After creating this class, I can create a single directory to represent the root of the file system. I can then loop the given instructions and create new directories and files as needed, with each new being added as a child to the correct entry. By the end of the problem input, I have a tree built of the entire filesystem, which can be accessed using the root directory object we first created.

For part 1, I walked through this tree and summed to a running total all directories that had a size of over 100,000 bytes.

For part 2 we had to find the smallest directory we could delete, to reach 30,000,000 bytes free. This simply required us to first find how much space is left (70,000,000 – size of root), find the difference between this and 30 million and then walk the tree again to find the smallest folder that is more than that amount.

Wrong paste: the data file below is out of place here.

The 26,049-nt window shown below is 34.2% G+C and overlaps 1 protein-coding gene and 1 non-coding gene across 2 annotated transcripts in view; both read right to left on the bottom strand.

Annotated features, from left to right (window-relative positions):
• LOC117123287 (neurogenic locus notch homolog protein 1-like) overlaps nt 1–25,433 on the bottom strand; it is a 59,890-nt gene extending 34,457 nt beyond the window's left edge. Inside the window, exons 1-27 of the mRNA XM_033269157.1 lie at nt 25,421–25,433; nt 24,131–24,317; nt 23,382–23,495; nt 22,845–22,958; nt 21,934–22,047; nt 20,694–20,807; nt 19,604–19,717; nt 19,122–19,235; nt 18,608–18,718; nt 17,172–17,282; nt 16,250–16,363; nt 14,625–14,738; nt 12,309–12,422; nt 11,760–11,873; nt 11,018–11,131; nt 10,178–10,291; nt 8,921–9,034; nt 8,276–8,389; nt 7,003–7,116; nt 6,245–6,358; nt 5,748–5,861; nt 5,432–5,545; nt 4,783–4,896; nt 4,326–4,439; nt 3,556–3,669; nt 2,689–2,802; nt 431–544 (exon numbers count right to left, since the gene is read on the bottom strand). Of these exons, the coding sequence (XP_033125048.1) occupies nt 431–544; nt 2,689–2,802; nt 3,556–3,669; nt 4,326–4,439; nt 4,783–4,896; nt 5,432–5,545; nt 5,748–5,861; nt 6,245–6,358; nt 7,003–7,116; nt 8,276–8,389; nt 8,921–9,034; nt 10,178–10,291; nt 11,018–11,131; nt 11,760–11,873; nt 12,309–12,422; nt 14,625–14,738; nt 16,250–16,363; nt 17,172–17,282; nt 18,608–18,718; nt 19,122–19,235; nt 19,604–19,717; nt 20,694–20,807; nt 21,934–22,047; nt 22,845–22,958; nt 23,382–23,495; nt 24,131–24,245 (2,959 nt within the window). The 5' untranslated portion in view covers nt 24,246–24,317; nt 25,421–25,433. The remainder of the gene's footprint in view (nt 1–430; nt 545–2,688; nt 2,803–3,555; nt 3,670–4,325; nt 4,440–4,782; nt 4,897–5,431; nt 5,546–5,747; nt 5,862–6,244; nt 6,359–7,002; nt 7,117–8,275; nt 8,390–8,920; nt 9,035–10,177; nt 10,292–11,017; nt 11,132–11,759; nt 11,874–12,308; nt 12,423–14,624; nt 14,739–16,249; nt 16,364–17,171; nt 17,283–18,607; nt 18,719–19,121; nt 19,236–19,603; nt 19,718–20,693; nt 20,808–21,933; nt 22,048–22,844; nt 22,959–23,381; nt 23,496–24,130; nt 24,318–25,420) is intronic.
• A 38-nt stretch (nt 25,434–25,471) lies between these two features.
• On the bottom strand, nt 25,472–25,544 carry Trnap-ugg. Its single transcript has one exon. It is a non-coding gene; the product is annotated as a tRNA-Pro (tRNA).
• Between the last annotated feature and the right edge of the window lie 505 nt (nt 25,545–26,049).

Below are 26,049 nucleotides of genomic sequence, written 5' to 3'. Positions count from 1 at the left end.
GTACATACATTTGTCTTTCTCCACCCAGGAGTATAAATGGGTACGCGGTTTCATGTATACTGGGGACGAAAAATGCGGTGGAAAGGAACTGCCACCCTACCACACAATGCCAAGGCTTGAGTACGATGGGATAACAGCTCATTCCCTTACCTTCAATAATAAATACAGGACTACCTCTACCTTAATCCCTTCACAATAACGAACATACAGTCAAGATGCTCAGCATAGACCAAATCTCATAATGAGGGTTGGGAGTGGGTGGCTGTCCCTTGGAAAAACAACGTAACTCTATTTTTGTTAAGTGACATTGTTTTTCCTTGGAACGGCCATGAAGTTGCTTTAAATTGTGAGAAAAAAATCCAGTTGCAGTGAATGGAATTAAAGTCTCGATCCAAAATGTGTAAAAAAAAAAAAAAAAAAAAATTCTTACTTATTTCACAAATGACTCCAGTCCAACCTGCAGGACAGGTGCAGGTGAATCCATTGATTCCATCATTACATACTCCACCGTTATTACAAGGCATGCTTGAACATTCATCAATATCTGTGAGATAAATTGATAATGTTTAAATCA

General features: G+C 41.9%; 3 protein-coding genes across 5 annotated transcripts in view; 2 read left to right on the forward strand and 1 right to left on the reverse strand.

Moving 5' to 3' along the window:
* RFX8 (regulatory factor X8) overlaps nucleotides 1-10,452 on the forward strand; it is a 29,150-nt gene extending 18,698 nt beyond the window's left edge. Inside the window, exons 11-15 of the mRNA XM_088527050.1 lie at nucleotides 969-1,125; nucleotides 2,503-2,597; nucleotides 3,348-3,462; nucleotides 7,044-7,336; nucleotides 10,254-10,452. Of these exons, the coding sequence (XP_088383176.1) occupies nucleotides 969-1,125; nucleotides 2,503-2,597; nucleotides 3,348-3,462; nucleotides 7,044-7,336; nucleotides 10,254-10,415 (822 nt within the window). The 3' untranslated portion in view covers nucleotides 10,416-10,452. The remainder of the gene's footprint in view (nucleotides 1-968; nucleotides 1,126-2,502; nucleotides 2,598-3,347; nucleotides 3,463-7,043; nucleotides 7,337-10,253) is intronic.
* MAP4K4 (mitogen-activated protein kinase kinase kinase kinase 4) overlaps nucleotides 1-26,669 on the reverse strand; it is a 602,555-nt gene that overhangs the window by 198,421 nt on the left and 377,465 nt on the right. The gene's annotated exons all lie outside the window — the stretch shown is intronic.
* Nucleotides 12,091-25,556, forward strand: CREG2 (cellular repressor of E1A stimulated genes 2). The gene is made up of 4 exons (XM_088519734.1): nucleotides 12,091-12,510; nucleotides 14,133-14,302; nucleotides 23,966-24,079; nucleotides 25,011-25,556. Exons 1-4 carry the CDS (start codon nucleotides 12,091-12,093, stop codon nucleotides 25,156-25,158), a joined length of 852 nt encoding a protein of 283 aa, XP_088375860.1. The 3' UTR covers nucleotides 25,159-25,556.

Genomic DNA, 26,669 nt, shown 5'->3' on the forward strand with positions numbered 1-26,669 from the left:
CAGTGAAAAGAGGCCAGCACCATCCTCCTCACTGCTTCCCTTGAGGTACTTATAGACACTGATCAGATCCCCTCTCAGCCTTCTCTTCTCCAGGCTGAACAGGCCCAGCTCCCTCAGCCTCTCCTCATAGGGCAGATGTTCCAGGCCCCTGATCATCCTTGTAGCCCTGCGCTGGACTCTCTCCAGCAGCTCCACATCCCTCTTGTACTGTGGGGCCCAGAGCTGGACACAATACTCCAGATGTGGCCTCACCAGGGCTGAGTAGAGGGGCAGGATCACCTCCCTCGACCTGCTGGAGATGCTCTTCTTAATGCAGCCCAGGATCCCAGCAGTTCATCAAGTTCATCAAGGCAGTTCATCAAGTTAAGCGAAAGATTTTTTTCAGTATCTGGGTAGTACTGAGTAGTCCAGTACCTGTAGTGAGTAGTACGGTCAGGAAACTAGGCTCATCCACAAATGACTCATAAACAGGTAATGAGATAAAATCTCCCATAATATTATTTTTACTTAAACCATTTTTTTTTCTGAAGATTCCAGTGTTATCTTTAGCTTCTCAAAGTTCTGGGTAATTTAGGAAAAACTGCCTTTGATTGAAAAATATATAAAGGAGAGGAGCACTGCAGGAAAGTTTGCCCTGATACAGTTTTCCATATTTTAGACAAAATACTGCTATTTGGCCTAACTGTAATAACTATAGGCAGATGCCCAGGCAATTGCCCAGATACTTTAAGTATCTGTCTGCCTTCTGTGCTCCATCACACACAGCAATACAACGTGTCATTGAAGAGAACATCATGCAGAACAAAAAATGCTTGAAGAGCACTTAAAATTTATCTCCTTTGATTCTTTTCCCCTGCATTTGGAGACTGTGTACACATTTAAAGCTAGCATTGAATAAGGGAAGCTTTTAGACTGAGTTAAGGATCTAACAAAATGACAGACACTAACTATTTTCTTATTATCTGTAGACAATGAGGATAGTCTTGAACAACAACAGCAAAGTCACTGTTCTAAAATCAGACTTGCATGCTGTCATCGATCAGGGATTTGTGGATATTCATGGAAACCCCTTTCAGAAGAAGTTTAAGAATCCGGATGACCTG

Hopefully this wasn’t too mind boggling. See you again soon! 

December Xth - The transition

It’s reached the time of AoC where the problems take enough time to solve, that I simply cannot get them done the same day of release (unless I’m willing to wake up at 4am everyday!). I will still be completing each day, but my posts will be saved for interesting parts of the problems that arise. I’m currently preparing my post on what is possibly my favourite AoC problem ever, so look forward to that one!

the author


Michael is a Junior Web Developer at Ethical Pixels. He graduated with a Master’s Degree in Games & Software Development.
Tags:Code, Growth, Programming